Researchers design a device that uses an ultraviolet lamp to measure exhaled acetone gas

Service Engineering

Researchers from Tohoku University, Japan, have designed a device that uses an ultraviolet lamp to measure exhaled acetone gas produced in the blood through the metabolic reaction of fat – the details have been published in Sensors journal.

Professor Yuji Matsuura, research leader from Tohoku University’s Graduate School of Biomedical Engineering and his team, focused on ultraviolet light due to its remarkably short wavelength being completely absorbed by acetone gas. While the acetone concentration was 1ppm in exhaled air, the researchers successfully measured the acetone concentration with high accuracy: 0.03 ppm.

“Researchers design a device that uses an ultraviolet lamp to measure exhaled acetone gas.“

Exhaled air was caught in a hollow optical fibre, a long path and a tiny volume gas cell revealed to vacuum ultraviolet light emitted by an ultraviolet lamp.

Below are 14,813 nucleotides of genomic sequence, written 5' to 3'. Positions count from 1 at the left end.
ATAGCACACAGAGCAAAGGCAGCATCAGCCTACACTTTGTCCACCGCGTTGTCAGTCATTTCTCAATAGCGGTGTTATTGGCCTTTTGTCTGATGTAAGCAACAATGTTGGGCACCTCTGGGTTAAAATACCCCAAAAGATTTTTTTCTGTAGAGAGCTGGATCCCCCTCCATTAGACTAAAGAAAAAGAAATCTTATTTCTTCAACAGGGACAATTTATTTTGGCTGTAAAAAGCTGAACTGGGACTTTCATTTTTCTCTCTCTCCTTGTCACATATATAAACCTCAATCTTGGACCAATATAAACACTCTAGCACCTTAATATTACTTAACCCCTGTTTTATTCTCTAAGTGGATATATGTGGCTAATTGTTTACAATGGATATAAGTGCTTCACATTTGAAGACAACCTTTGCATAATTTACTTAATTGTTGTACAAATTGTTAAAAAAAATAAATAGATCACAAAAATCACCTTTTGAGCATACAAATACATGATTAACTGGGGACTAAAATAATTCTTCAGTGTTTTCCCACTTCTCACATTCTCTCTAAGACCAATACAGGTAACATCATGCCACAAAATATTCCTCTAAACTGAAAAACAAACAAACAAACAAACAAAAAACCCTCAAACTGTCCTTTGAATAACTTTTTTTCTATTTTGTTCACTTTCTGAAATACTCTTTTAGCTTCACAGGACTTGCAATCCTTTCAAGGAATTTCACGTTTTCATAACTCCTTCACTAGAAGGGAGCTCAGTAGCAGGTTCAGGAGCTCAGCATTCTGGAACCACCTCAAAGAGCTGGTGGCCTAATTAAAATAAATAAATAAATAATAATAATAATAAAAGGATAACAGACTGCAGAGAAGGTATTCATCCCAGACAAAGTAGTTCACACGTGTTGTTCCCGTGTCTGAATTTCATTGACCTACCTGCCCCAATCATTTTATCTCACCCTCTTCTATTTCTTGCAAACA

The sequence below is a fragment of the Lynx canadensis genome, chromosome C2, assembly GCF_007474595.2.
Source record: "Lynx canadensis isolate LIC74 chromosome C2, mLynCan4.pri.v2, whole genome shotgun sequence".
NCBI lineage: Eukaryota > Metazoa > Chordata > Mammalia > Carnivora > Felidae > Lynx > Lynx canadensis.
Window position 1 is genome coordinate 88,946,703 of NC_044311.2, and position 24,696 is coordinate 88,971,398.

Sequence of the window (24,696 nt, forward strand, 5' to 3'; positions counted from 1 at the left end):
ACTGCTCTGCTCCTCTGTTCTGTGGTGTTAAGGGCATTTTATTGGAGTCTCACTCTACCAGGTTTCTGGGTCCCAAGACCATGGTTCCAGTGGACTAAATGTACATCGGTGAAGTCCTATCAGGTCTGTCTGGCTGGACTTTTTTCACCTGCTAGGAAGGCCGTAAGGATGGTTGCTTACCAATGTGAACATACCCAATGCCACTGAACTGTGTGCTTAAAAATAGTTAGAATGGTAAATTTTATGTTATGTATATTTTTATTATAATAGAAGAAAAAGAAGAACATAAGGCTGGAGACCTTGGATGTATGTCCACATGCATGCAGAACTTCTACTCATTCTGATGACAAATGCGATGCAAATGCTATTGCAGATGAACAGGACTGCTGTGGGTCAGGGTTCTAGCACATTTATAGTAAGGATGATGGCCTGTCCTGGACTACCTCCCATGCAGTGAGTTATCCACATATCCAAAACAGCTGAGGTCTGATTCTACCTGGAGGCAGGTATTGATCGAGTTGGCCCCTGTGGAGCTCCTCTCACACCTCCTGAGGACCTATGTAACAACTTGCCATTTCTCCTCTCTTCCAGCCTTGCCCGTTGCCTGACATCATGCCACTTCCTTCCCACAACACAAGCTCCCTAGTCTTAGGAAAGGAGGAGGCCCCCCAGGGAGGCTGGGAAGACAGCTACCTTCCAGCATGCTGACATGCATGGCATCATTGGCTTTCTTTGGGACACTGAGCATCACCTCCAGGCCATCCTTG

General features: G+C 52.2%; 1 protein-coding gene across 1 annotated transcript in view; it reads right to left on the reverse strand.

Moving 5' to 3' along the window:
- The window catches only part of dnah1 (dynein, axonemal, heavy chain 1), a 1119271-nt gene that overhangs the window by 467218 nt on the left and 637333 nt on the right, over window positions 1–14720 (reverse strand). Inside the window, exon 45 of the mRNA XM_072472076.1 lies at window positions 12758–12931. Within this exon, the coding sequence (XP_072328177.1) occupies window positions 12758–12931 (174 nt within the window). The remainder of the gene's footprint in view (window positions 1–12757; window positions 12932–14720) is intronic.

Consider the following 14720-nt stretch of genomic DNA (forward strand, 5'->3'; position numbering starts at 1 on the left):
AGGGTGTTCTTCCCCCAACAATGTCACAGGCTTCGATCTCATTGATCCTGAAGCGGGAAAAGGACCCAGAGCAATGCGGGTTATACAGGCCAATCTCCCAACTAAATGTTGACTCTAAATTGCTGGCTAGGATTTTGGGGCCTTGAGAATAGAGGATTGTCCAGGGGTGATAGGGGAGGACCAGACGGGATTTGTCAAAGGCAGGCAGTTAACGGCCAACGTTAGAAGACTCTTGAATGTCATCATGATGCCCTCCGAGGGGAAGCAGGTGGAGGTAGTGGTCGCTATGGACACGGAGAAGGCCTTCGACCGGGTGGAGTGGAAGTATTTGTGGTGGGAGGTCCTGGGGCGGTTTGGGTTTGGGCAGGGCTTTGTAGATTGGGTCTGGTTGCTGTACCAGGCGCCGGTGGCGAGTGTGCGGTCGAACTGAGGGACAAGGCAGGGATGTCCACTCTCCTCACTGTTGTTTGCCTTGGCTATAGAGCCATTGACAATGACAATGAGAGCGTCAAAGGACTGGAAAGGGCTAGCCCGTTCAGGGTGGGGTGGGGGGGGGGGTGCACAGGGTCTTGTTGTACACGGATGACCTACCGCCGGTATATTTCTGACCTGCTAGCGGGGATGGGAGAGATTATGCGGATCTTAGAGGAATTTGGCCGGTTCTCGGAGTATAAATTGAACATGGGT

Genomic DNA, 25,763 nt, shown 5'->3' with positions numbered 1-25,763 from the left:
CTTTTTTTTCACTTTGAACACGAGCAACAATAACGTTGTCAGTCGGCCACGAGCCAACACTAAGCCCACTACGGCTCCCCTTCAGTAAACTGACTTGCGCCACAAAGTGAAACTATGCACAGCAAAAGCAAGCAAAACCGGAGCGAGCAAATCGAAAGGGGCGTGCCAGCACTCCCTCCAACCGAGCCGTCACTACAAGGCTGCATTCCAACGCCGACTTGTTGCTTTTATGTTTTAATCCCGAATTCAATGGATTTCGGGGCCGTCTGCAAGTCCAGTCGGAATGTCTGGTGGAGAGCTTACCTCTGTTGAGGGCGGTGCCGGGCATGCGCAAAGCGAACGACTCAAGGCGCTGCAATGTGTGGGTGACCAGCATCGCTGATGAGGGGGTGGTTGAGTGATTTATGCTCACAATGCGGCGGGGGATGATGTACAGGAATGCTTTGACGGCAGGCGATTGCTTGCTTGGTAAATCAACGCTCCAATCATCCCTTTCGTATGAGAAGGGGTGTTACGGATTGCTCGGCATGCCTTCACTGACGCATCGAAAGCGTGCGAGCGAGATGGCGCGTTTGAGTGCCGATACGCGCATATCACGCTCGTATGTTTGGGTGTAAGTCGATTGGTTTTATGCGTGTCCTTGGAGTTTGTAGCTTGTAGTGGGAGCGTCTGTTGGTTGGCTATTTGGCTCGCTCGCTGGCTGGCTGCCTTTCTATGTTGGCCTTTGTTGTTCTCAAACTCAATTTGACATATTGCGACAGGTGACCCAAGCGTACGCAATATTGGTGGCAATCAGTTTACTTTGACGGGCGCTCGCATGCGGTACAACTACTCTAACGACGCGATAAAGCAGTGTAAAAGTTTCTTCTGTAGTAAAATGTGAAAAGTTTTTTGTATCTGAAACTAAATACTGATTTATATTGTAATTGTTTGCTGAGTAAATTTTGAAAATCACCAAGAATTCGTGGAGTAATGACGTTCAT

To assess the acetone gas concentration, the team measured the degree to which light is diminished due to acetone gas absorption.

The researchers discovered that fat burning rates steadily enhanced post-exercise when putting the device to use. However, the rate was constant during exercise, which meant that a large part of fat metabolisation happens after training.

Professor Yuji Matsuura stated: “Precise measurements of acetone gas concentration allows us to determine the body’s ability to metabolise fat and develop exercise methods for efficient fat burning. The present research may also lead to non invasive diagnosis methods for diabetes since diabetic patients have high concentrations of acetone gas in their breath.”

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